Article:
Category: Showrooming

The Ultimate Guide to Selling Wholesale

Its that time of the summer! Did you just show at the POOL Tradeshow or MAGIC? Maybe you are getting prepped for Capsule in NY or you just showed at NYNOW. Or maybe this season you have said enough! And will be doing you own buyer preview in house. With trade shows abound and buyers ready with their OTB (Open-to-buy), its an exciting time to be a brand. To ensure a selling season that sees results follow my ultimate guide to selling wholesale.


Syama’s Ultimate Wholesale Selling Guide!


  1. Create a smart outreach schedule. Implement project management apps like ASANA that will help you organize your calendar and to do list. You can delegate to team members and approve and share doc’s. If you want approval on your invites – stop sending them out on emails and share them with your team in a way where everyone can see eachother’s feedback. Every week for the 6-8 weeks around the buying season you should be emailing, calling and sending out postcards. No response is not a no.
  2. Check your email open rates. Tired of sending out well thought out emails to individual buyers and not getting feedback? They may not even be reading your emails. Implement Streak (my favorite tool) to see if your subject headers are having any results. If no one opens, its time to resend the same email with a different subject header.
  3. Build up your perceived value and tell everyone about it. Use your social media channels, your newsletters and your individual buyer emails to pump up your brand. Include your best press outlets, the influencers that love your brand and any important retailers that your audience would want to know about. You want to create the impression of “Wow, this brand is getting traction, I need to know about this”. Anytime something great happens think of the 3-5 places you can syndicate it out
  4. Yes, numbers count. Your buyers, editors and influencers will check your social media numbers. If you are a new brand and just launching, it doesn’t matter. Most brands are building up their social media channels 6-12 months before they launch so they can get traction. If you are doing this supper last minute- which is not the preferred method- I suggest 1. Streamlining your social media channels to Instagram and Facebook 2. Front loading your channel with lifestyle, brandcentric and product images 3. Hiring a bot like (FastFollowerz) to help you with engagement and follower numbers. This is not the long term strategy simply because fake followers don’t care about your brand, they won’t buy and they screw with all your numbers (engagement, follower rate etc.) However, if you have not done the preparation to get your brand in great shape with social media you may not have a chance at market without a strong online presence. The alternative is that you can start building organic now and do your big push in Feb market. No need to rush something so important like you brand presence online.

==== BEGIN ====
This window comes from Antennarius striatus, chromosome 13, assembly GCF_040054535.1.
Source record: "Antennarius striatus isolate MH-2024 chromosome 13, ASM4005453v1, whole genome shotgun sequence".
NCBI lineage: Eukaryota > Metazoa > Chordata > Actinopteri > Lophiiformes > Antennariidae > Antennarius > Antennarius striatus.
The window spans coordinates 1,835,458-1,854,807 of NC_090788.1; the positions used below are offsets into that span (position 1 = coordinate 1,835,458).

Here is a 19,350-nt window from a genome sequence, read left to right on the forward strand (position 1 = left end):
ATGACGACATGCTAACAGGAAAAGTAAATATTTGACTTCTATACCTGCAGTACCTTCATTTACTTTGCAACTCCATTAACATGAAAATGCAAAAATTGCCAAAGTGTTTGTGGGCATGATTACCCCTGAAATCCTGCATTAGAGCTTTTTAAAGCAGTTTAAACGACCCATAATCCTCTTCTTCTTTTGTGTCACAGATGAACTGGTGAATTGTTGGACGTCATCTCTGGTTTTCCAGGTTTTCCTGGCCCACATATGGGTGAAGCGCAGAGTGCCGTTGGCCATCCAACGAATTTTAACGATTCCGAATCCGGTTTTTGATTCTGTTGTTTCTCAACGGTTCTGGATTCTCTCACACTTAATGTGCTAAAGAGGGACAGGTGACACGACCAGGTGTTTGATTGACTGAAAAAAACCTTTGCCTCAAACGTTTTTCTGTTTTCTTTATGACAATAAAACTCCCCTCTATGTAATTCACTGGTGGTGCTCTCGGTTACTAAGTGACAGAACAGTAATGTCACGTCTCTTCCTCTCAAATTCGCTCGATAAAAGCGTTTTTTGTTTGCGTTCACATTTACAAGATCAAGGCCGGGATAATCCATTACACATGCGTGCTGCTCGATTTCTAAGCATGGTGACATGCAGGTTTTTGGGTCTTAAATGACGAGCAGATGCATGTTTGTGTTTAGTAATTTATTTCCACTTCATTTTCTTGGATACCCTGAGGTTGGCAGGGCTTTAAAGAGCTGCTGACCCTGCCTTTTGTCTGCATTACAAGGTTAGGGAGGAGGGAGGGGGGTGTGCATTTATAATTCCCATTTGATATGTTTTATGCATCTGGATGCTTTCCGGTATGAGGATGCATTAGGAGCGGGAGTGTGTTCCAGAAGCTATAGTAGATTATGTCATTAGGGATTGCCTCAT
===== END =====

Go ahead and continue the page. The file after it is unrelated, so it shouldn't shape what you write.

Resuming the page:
5. Get innovative with selling tools. Who says you need a full scale printed lookbook and linelist with all your products. There are so many ways to get your brand noticed. Some of my favorite ideas are custom USB sticks (email, for a free sample!). I also love the idea of using a smaller directional printed book- something that really just highlights the direction, mood and feel of the collection. You can always email the full stack loobook and linelist to the buyer. Another favorite idea is to do a 4-week postcard campaign with a different image from the collection on each one. What a great way to tell a story!
  6. Be cohesive. If your website is not in good shape, then why waste the time pitching? I always would check out someone’s website when I was a buyer and see how they present themselves. Are you echoing the same message on your social media channel? When you write your emails and create branded assets do they all have the same verbiage? Every email you send is a branding opportunity. If you do not brand yourself, you will be branded! You don’t need to spend a fortune on an amazing site, with careful planning and the right help you can get a full stack build out for $3k- its true. Look like you are funded, even when you are not.YouTube Video How to Create a Page That Sells
  7. Long-term game. No matter how seasoned you are you need to remember that buyers are people and want to build relationships, not just buy products. If your entire business rests on sales from one season then you shouldn’t be in this business. Better off to invest your time in another business, one that doesn’t require so much relationship building and time. There is no magic to hard work.
  8. Present with perfection. Yes, you need branded hangers. Yes, you need garment bags. Yes, you need stickers to add to boxes when you ship out samples. It’s in the details. When you are one of a thousand brands pitching and you get the opportunity to put your product in front of the buyer or to send them samples you have increased your chances to one of a few hundred. Why blow the opportunity by not making it the best darn presentation you the clothes
  9. Pitch 365 days a year. Well, technically no, but you cann
    ot just communicate with someone when you need them. It’s like a friend who only asks you to coffee when they want you to lend them money. This is why brands hire showrooms and sales reps. since they keep the relationships warm all year round. You should be planning your off month communication so that when the official selling season is over you are still in touch. This way if you have any immediates (products with inventory on hand) or want to chat about exclusives or even next season you will have their ear.
  10. Know your Operations! This is a no-brainer. You have got to know what kinds of payment terms, minimums, shipping deadlines, EDI requirements, chargebacks, and logistical elements will be asked of you. Can you work on drop-shipment, cross-shipment, consignment? If you are not prepared with the backend, all the front-end work you have done and product development will have been for naught. If you are not familiar with the logistics and operations then educate yourself right away.